"This year’s Democratic Party Platform does more to address policy issues important to the gay, lesbian, bisexual and transgender community than ever before. The 2008 Platform reiterates and strengthens past support for legislation that would protect our community, including calls for the passage of hate crimes and comprehensive employment discrimination legislation, and the repeal of the discriminatory "Don't Ask, Don't Tell" policy in our nation's military. It is historic and important to note that for the first time this year, the platform pledges to fight discrimination based on gender identity. The platform also supports the full inclusion of same-sex couples and their families, with equal rights, benefits and responsibilities. For the first time, the platform opposes the discriminatory Defense of Marriage Act, which bars federal recognition of even those same-sex couples legally married under state law. The platform also supports other issues of importance for GLBT, and all Americans, including a call for a national strategy to combat HIV/AIDS, support for fair and impartial judges not driven by ideology, and requirements that faith-based programs not use federal dollars to discriminate.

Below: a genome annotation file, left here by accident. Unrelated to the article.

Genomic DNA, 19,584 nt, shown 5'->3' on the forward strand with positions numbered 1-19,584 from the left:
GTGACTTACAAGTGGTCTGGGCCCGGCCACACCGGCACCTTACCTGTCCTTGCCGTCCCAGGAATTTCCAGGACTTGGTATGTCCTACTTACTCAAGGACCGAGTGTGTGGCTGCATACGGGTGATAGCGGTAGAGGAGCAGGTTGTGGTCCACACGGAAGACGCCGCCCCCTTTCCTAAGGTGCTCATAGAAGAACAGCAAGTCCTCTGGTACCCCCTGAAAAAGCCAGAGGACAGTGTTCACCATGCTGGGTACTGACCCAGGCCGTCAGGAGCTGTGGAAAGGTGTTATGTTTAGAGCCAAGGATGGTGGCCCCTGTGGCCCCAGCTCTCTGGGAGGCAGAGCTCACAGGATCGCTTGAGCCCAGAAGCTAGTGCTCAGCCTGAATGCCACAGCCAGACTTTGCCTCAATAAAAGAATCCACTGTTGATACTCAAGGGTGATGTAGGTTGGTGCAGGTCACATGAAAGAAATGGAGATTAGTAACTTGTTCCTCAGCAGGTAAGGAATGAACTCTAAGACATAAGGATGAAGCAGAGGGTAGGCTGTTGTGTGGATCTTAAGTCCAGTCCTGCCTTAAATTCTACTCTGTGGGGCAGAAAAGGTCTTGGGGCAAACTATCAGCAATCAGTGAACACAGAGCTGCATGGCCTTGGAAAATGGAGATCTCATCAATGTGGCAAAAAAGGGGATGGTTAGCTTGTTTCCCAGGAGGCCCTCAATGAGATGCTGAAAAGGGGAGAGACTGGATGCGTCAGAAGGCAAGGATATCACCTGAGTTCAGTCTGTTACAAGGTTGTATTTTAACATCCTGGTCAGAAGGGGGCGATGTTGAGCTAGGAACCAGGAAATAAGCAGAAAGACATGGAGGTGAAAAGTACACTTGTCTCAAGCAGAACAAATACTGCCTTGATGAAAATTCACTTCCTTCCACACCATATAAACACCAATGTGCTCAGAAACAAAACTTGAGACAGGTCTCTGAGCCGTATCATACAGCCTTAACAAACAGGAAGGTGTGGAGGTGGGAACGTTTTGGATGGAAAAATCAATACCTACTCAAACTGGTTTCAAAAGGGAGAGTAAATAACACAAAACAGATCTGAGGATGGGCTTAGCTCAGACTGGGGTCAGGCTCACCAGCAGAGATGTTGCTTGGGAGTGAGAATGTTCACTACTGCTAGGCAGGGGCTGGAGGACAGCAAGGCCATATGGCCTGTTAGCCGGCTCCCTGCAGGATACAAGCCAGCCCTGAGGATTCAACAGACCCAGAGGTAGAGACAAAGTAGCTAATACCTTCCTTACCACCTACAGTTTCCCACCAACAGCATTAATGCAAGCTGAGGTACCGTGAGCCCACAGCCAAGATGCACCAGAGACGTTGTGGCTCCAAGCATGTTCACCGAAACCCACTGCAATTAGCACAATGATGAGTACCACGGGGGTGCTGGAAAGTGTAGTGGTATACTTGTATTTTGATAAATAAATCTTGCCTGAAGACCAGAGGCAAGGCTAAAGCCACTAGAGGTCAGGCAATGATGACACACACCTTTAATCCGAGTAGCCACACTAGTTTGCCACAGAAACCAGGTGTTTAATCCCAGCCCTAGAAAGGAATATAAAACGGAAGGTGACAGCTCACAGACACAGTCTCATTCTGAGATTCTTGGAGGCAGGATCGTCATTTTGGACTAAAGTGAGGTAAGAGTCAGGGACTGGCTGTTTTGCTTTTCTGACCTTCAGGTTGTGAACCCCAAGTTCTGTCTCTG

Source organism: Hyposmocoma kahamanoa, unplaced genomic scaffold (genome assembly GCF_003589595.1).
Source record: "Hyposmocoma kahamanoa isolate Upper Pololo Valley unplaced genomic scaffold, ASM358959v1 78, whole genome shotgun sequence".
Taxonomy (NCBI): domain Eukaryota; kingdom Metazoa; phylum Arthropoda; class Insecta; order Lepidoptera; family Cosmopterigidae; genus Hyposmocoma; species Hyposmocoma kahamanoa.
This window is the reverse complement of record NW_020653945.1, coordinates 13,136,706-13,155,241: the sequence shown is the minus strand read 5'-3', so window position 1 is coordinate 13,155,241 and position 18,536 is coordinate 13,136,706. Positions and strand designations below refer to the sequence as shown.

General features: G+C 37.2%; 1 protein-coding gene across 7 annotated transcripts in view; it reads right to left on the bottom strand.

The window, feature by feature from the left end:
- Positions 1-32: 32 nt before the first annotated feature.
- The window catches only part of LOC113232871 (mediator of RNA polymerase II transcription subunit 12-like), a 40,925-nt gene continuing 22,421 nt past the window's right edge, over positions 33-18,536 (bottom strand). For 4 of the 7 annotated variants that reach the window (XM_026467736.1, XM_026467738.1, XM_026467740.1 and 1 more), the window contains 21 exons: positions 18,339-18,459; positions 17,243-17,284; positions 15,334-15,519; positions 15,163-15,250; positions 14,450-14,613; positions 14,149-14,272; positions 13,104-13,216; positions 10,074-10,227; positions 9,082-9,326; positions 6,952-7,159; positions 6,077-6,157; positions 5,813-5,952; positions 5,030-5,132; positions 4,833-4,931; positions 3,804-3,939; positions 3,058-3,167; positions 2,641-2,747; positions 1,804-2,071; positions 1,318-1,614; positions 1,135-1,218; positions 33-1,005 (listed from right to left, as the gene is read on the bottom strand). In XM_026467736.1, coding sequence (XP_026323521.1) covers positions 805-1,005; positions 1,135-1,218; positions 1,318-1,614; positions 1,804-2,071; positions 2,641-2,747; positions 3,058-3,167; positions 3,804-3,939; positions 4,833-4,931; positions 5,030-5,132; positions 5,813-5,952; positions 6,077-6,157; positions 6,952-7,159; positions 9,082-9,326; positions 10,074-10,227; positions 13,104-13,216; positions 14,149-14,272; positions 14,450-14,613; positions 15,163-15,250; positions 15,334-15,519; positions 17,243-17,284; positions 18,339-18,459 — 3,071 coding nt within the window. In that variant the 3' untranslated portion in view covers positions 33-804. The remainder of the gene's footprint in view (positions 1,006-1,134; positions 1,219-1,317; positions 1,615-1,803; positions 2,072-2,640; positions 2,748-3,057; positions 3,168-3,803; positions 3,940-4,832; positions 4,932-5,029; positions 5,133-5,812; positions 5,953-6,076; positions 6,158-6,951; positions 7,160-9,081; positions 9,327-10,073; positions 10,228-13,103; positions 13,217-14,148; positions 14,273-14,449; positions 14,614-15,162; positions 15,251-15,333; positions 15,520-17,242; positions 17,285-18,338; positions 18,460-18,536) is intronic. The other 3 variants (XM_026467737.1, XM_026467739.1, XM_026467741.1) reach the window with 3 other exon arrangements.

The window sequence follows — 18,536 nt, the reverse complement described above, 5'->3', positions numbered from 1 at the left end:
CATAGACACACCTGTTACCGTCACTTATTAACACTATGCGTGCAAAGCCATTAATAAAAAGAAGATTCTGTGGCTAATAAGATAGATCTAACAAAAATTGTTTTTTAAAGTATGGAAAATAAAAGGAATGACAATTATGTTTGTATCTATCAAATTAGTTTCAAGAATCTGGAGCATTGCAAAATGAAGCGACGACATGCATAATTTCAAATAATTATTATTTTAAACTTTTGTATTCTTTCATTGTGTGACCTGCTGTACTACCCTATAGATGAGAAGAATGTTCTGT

The platform addresses many of our community’s critical issues, however it does not explicitly use the words gay, lesbian, bisexual and transgender. While this has prompted much discussion, it is our responsibility as a community in this election year to compare this document with the soon-to-be-adopted Republican platform and to judge which party would best advocate for us. Additionally, we challenge the Republican Party to, for the first time, adopt equally supportive language.